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Mel IS "Fatman"

Nov 13, 2020

The first of my off-center holiday films.

Fatman

Grade: B

Director: Eshom Nelms (Waffle Street), Ian Nelms (Waffle Street)

Screenplay: Eshom Nelms, Ian Nelms

Cast: Mel Gibson (Braveheart), Walter Goggins (Ant-Man and the Wasp)

Runtime: 1h 40m

Rating: R

By: John DeSando

“I don't know what I'm doing wrong. I've lost my influence. Maybe it's time I retired the coat.” Chris (Mel Gibson)

Fatman is neither It’s a Wonderful Life nor Die Hard. It is the most eccentric holiday story since Bad Santa, a tale of Chris in decline, accepting a government contract to keep his elf-driven enterprise going. That statement may give you an idea of how tonally this story covers the map from dark comedy, to thriller, to Western, and to most other genres in between.

Gibson is such a competent actor that as Chris he handily takes us through different emotional states so we are in his capable hands to make the story stand up. He shows his despair at the passing of his glory days, then softens us with his abiding love for his wife, Ruth (Marianne Jean Baptiste), and faces off an assassin, Skinny Man (a terrific Walton Goggins).

This is not the Fatman story we have grown up with—he is the reality of happiness, a state of confusion at once exultant at goodness and then morose at evil. Even his elves are not their traditionally cute—just diverse and surviving.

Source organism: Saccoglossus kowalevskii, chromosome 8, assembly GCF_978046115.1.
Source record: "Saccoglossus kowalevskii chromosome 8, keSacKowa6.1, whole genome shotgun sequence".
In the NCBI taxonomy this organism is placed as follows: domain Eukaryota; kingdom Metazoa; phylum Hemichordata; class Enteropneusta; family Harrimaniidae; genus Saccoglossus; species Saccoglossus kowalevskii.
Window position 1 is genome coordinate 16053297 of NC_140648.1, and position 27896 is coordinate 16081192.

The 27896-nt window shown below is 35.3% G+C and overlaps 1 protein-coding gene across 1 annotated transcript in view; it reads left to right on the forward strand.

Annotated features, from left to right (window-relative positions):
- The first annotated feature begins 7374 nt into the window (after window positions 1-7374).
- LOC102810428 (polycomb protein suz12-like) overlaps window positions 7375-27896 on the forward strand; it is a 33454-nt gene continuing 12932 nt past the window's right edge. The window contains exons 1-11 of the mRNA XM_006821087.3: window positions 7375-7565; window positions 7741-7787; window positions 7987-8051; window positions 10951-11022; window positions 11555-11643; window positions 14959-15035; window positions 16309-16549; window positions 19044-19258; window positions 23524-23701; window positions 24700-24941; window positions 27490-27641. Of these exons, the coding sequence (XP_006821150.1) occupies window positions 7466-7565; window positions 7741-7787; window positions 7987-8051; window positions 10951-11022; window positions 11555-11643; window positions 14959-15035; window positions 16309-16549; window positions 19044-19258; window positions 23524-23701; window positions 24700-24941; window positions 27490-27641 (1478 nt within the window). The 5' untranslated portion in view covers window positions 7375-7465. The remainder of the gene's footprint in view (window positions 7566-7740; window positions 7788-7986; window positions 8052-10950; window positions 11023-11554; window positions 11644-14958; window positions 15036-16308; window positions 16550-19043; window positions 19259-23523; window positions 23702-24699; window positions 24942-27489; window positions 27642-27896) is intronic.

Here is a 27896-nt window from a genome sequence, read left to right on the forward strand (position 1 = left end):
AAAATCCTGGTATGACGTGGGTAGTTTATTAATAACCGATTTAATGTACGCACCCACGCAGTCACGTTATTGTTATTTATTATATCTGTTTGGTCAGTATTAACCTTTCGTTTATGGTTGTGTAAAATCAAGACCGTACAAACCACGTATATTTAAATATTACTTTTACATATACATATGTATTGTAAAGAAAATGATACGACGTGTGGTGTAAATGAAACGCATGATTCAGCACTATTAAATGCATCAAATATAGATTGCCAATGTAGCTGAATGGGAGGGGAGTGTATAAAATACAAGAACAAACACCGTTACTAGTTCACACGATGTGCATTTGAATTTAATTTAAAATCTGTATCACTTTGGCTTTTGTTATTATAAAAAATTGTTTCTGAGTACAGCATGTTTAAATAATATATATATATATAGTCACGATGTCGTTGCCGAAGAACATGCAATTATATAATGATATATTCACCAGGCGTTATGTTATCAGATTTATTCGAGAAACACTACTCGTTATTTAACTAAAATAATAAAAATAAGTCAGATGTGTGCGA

The ultimate bad guy is not Skinny but a pampered 12-year old, Billy Wenan (Chance Hurstfield), who contracts Skinny to kill Chris as revenge on Chris giving Billy for Christmas a lump of coal (rather than bringing back to life his parents, as we find out later). Most of us would sulk for a day; Billy hires a gun. This film does not cater to our expectations about the mythical Christmas. In fact, it’s closer to the bloody time to which Christ Himself was born.

The emergence of the military into this well-known lore represents the intrusion of government into our imaginative and mythical life. However, the army comes off well, more a benign force than an intruder just as the elves are not spritely but mostly just good workers.

Fatman upends out given myth to update it into times fraught with combustible elections and rogue pandemics. Yet, good will out even in the direst of circumstances:

“I've come for your head, Fat Man!” Skinny Man

“You think you're the first? You think I got this job because I'm fat and jolly?” Chris

John DeSando, a Los Angeles Press Club first-place winner for National Entertainment Journalism, hosts WCBE’s It’s Movie Time and co-hosts Cinema Classics. Contact him at JohnDeSando62@gmail.com